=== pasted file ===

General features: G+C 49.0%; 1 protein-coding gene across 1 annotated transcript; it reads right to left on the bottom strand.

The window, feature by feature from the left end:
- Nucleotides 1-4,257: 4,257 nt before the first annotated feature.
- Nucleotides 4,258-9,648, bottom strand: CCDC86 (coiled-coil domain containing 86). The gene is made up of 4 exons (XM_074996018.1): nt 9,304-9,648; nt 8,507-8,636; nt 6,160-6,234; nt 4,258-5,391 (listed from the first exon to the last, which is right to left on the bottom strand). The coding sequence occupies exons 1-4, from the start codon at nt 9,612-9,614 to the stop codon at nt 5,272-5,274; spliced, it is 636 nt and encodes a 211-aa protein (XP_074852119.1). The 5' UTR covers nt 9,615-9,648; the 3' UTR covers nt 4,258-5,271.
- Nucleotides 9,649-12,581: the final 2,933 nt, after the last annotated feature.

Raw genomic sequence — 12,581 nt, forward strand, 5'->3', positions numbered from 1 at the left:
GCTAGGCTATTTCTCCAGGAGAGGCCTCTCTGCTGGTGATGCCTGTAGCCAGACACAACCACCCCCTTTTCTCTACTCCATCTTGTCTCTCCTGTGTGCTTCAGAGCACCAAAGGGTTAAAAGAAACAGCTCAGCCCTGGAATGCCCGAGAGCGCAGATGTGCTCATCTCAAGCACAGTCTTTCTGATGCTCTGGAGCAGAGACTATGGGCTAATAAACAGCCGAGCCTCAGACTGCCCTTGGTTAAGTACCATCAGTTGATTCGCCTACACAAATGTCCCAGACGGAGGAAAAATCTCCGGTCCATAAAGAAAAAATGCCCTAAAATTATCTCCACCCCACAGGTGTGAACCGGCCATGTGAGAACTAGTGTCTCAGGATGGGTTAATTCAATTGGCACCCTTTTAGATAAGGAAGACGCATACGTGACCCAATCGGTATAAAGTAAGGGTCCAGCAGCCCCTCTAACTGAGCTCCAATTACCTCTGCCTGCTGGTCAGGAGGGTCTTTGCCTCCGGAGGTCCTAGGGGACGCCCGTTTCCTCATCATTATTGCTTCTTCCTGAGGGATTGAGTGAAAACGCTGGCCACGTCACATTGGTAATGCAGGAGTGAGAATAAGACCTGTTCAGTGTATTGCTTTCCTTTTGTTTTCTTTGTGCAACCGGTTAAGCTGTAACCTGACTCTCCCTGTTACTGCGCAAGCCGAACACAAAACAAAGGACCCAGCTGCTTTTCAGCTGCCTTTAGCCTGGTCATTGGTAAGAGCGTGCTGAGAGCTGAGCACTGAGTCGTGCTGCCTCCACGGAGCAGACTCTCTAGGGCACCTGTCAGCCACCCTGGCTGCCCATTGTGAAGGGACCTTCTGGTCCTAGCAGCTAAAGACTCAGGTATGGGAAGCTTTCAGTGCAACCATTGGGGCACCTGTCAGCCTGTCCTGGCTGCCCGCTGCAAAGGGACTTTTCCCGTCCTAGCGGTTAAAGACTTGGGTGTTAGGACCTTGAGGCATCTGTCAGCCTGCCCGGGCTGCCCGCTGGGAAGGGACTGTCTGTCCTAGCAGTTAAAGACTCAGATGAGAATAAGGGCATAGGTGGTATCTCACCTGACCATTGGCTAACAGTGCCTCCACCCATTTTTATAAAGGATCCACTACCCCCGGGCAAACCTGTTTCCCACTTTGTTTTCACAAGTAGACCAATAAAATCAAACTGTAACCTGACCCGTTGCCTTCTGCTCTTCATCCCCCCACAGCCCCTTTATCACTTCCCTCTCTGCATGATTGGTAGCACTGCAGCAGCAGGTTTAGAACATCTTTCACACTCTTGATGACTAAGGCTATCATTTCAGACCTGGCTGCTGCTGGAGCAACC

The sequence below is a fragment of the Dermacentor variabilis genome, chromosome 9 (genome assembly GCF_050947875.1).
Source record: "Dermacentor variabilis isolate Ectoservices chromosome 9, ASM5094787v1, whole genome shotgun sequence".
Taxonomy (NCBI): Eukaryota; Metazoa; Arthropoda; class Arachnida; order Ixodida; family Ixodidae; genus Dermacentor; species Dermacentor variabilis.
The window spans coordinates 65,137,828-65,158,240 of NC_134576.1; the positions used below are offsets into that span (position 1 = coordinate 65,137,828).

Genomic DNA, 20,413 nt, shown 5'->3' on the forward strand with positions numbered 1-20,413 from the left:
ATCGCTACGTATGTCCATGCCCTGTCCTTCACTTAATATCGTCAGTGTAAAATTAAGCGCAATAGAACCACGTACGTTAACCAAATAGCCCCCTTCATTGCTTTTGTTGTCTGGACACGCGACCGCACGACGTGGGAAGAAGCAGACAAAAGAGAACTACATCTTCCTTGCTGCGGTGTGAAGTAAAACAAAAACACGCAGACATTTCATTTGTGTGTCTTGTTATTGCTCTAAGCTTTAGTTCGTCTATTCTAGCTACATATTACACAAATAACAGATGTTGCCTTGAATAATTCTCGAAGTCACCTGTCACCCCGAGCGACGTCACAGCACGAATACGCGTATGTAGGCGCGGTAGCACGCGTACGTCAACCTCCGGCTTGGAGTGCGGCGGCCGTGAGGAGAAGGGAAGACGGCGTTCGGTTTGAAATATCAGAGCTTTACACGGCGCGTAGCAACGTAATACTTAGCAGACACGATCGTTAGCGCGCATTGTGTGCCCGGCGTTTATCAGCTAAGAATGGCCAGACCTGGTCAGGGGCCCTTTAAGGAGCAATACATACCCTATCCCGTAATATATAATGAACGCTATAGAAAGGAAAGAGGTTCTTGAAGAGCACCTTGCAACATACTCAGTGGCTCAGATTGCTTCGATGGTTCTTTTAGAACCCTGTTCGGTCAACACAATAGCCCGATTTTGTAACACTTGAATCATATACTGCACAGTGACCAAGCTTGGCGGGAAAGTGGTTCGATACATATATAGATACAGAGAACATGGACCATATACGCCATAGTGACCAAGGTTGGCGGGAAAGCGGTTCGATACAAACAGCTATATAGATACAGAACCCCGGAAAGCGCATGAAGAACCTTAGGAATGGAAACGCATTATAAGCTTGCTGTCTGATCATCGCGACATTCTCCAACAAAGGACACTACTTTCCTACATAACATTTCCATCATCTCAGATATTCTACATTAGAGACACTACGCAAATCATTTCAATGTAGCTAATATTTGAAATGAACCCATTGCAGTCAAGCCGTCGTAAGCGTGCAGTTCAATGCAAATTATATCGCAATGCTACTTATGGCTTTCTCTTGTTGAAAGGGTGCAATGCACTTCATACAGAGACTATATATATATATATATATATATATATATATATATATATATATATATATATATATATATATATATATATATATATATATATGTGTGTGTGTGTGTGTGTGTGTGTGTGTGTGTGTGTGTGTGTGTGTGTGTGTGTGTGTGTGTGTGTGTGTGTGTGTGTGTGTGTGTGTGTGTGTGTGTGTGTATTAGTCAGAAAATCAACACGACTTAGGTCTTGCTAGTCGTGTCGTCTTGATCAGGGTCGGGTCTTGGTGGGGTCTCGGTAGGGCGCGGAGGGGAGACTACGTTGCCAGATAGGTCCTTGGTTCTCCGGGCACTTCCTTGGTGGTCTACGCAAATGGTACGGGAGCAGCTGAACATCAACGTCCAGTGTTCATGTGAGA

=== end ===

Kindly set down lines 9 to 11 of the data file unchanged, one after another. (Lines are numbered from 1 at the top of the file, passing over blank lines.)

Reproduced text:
Source record: "Dermacentor variabilis isolate Ectoservices chromosome 9, ASM5094787v1, whole genome shotgun sequence".
Taxonomy (NCBI): Eukaryota; Metazoa; Arthropoda; class Arachnida; order Ixodida; family Ixodidae; genus Dermacentor; species Dermacentor variabilis.
The window spans coordinates 65,137,828-65,158,240 of NC_134576.1; the positions used below are offsets into that span (position 1 = coordinate 65,137,828).